scribd pirates

You may have noticed that I have some links to short stories and essays in the right hand column.  I put them up at Scribd, as it seemed a good way to keep bits of writing I wanted to share in one place. If the links aren’t there, keep reading and you’ll find out why.

The other day I had coffee with two novelists, and the discussion turned to plagarism and copyright. The name Scribd came up, and I learned, to my horror, that Scribd is one of the most egregious sinners when it comes to distributing copyrighted material for free (this practice is often called ‘pirating’).  Just today I had the time to have a look, and I didn’t have to go far. I found whole books available for download, books that are still in copyright. Jennifer Crusie, Christina Dodd, Lisa Kleypas, John Sandford, Lee Child … the list goes on and on.

This means that you can wander over to Scribd and download whole novels that you otherwise would have to pay for. The bottom line: it cuts the author (the publisher, the agent, the typesetters, the editors…) out of the loop. It is, in fact, stealing.

If Scribd had a way to flag such abuses so that they’d be taken down immediately that would go a long way, but as it is, there’s no way to do that. The author him/herself has to fill out a long form, which will be sent back for correction multiple times if you don’t get every detail right. After this long process, the document will be taken down.

This is just not good enough.

Most authors — something like 95 percent of all published authors — do not earn enough from royalties to live. They supplement their income with day jobs, because they need to pay the rent and put food on the table.  It’s a constant struggle  and harder every day to get anything into print. Publishers live and die by sales figures, and every single sale counts.

This whole thing reminds me of an exchange I had some years ago with an acquaintance.  These are very, very wealthy people with investments in real estate and the stock market, but they built their business from the ground up, and they earned their money.  Then one day they came back after a long trip to Asia, and offered me software. Windows, Photoshop, all kinds of very expensive software, and announced with glee that they had bought all of it at about ten percent of what they’d pay in the States. That is, the software was pirated.  Here’s the funny part: these people own a lot of stock in Microsoft. They were taking money out of their own pockets. Either they didn’t realize this, or the thrill of getting something for almost-free was too much to resist. I was shocked, I have to admit, and they could see it on my face. We didn’t see much of them socially after that.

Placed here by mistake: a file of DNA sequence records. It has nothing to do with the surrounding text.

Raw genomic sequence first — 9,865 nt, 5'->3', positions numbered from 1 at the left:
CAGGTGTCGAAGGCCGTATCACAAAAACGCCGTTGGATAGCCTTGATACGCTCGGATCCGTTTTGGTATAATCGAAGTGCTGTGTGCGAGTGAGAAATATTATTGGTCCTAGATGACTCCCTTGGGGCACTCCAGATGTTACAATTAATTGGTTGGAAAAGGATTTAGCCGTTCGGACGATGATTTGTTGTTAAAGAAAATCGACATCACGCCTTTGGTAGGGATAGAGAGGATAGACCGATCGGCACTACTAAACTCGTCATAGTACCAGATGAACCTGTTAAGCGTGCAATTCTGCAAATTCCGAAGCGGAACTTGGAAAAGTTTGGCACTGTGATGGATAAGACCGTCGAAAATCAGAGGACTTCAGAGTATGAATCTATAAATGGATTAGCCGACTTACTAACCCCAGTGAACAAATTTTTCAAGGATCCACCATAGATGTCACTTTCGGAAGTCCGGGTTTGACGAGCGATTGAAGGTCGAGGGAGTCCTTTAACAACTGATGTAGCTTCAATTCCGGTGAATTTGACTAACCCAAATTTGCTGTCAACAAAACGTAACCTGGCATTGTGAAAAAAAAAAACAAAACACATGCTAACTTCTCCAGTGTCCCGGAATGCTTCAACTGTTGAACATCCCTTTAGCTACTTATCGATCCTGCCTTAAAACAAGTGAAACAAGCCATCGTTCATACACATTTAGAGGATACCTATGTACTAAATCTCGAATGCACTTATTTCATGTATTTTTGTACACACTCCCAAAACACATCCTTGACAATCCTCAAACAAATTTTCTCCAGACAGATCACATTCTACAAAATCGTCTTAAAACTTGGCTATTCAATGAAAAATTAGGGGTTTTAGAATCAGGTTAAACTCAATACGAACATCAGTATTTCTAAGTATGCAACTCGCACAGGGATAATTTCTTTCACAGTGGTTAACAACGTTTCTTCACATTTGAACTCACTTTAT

So while the Scribd pirates don’t have a direct impact on me, I am still taking down everything I have posted there. I will make them available through this website, though it may take a couple weeks to get organized.  If you happen to use Scribd and you feel about this issue as I do, you might write a note sometime to the management, who seems very lackadaisical about this problem.

I’m just sayin.

4 Replies to “scribd pirates”

  1. I know what you mean, i feel strongly about copyright. I won’t copy music, unless i have already purchased it and then If i copy my own, it is for my own use. It is amazing that so many people will copy music, novels etc and steal from someone who has worked so hard to share their passion, their creativity – especially when you don’t get alot back from it

  2. I noticed that about Scribd a while ago, because an article from a woodworking magazine I’d been looking for (that I knew was a pay-per-view at the magazine’s site) turned up in a Google hits list. I think someone had paid to download it, and then turned around and uploaded it to Scribd.

    I’m always amazed at people who would say they support copyright and patent rights, but have absolutely no understanding of how it’s supposed to work: that they are not to take it for nothing, nor make it available to others on a mass scale for nothing.

    Part of my job is making authors obtain permission to reproduce previously copyrighted materials.

    Likewise, they are to sign a copyright transfer form basically assigning all rights to the publisher, such that they are required to obtain permission to reuse anything in the published article.

    Based on the number of people who actually declare (via a Web statement) that they have reprinted no previously copyrighted materials, and then turn out to have these things in their articles, I wonder if they actually understand (let alone read) the form they’ve signed.

    1. I remember getting copyright permissions for the first edition of English with an Accent. Nightmare stuff, but I did it. No help from the publisher. However, back then I had graduate students who picked up some of the slack.

      You are certainly right, people don’t understand the issues and don’t care to understand them, for the most part. All an individual can do is point out what’s going on, now and then.

  3. I noticed piracy problem with Scribd a few months ago, when I found a badly scanned copy of Paul Grice’s essay “Logic and Conversation” there. I suspect some of my students must have found it, too, judging by the printouts on their desks.

    Now Grice or rather his estate probably did not lose too many sales because of the pirated copy, as students who have to read the essay for a class would probably have gotten it from the library otherwise. But putting up a pirated copy is still morally wrong. Besides, “Logic and Conversation” is not exactly a rare or obscure text, it has been reprinted dozens of times. So the argument “But it would not be available at all otherwise” does not hold water here either.

    For a recent work, whether fiction, non-fiction or academic, piracy is much worse, because it can seriously impact sales.

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